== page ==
This Handmaid’s Tale Sketch Perfectly Illustrates How Privilege Works
I apologize for hitting you with two Saturday Night Live posts in a row, but this one was too good not to highlight. Last night, the cast began a Handmaid’s Tale sketch that started out by playing it straight. “In the not-too-distant future, the world is a dystopia,” says the narrator. “Women are enslaved. We have no rights and no freedoms, forced by an oppressive government to bear children under penalty of death.”
Four Handmaids then run into two male friends from their past lives.
Chris Pine, playing one of the men, throws up his hands and greets the ladies as “Girl Squad” before saying, “You guys missed my Cinco de Mayo half-birthday! What’d you do, flake or what?”
“Do you not know?” asks one of the Handmaids. “It’s the Republic. Everything is different now.”
“The government subjugated the women.”
“They took our money. And our jobs. And our kids.”
“Oh, right!” says Pine’s character. “I think I actually read something about that, but…super busy with work lately.”
Then another one of the men’s friends, Damon, shows up. Pine’s character and his friend then try and inform him about the current political situation. “Damon, I don’t know if you heard about this thing with the women? It sucks.”
“Oh, yeah,” says Damon, “I heard a little something about that. I didn’t know if it was, like, for sure happening. Isn’t there a protest or something?”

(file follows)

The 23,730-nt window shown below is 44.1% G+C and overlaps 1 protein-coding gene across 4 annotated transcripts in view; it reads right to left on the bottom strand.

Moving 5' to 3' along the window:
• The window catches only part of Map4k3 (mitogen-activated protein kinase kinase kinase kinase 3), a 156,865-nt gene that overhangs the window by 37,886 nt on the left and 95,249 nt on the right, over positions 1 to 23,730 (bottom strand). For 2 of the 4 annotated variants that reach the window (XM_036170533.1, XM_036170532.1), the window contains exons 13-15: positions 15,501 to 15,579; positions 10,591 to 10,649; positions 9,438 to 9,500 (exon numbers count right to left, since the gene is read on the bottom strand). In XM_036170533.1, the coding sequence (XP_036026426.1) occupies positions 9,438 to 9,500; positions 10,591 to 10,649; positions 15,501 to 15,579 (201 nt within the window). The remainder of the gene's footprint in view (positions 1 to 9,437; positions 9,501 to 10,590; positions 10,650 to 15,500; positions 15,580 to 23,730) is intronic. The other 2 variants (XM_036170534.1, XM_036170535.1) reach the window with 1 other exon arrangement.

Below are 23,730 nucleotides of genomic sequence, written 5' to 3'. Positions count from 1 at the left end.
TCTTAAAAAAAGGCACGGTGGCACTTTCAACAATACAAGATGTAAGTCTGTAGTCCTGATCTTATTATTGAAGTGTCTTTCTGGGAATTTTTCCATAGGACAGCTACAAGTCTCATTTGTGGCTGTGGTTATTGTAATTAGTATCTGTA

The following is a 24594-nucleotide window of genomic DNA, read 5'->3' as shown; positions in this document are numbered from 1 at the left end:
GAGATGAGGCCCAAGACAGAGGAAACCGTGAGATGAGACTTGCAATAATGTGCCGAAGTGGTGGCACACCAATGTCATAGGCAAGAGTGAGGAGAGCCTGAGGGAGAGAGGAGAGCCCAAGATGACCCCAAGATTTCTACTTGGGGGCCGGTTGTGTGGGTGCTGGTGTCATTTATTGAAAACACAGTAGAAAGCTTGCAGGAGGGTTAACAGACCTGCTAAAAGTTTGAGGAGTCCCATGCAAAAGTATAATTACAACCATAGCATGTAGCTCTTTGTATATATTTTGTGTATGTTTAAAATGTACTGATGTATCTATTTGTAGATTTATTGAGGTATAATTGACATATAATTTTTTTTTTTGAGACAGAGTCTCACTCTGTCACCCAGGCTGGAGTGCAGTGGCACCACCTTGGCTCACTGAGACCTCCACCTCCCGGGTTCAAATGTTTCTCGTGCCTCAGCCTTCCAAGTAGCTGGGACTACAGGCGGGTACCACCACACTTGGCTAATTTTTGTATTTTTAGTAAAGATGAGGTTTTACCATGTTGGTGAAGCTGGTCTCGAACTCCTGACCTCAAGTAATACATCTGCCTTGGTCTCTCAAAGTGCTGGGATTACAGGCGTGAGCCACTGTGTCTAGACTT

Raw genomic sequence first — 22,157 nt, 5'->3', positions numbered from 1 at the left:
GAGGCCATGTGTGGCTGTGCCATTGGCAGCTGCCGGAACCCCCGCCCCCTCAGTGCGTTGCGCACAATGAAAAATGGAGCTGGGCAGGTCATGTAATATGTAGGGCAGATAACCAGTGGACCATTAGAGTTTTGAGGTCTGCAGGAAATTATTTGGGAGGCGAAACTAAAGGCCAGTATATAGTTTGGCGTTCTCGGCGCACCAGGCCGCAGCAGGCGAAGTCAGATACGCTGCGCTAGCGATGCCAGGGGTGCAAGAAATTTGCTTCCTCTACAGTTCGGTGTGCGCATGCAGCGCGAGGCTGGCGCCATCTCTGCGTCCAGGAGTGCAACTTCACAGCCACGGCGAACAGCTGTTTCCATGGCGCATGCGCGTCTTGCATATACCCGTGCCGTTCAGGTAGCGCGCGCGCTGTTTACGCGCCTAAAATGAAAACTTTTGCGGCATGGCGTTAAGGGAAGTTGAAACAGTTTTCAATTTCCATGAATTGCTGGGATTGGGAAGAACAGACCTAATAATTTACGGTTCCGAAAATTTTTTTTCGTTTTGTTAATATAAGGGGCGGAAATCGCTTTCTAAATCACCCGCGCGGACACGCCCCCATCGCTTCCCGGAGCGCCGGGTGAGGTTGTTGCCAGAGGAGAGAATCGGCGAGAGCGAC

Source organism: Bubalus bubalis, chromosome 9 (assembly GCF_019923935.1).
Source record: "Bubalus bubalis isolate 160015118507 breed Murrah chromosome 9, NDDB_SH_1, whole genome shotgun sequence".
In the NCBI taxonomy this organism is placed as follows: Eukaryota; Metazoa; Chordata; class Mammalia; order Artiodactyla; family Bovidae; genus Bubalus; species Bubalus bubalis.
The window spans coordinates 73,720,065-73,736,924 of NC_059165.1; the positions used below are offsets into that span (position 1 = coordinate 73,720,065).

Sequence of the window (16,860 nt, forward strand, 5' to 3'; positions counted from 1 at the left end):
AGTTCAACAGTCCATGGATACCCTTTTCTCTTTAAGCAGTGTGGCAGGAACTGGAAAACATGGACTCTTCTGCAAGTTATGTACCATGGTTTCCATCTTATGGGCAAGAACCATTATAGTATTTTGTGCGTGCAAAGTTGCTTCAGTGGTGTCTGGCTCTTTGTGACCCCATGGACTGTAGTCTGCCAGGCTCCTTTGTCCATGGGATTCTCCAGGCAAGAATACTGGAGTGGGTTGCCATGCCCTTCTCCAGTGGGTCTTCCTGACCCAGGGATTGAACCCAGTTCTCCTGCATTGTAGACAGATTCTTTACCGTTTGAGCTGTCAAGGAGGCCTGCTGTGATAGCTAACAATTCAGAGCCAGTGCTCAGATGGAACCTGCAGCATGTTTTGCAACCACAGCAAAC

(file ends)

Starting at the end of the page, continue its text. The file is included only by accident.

“Yes,” answers one of the Handmaids. “Several years ago.”
“Yeeah, I meant to go to that.”
This sketch really captures one of the many benefits of privilege – that you can afford to shut off the news, or “forget about politics” for long periods of time. (We all, obviously, need and deserve regular time off from reading about the constant onslaught. Take care of yourselves, readers.) Privilege means that you can afford to forget the ways that the government, or society at large, is attacking the marginalized – because these attacks have no effect on your life.
While this sketch is specifically centered on the ways that men can get away with ignoring the struggles of women, its message applies to pretty much any schematic of privilege. Citizens can ignore the plight of immigrants, white people can ignore the struggles of people of color, able-bodied people can neglect accessibility issues, cis people can forget about trans issues, straight people can shrug off LGBTQ oppression, and non-natives can ignore crimes against indigenous peoples.
But just because we can get away with it, that doesn’t mean we should. While this sketch is primarily built to make people laugh, I’m glad that it also reminded me to speak up and read up on those issues that don’t directly affect me or my loved ones.
(Via Saturday Night Live; image via screengrab)
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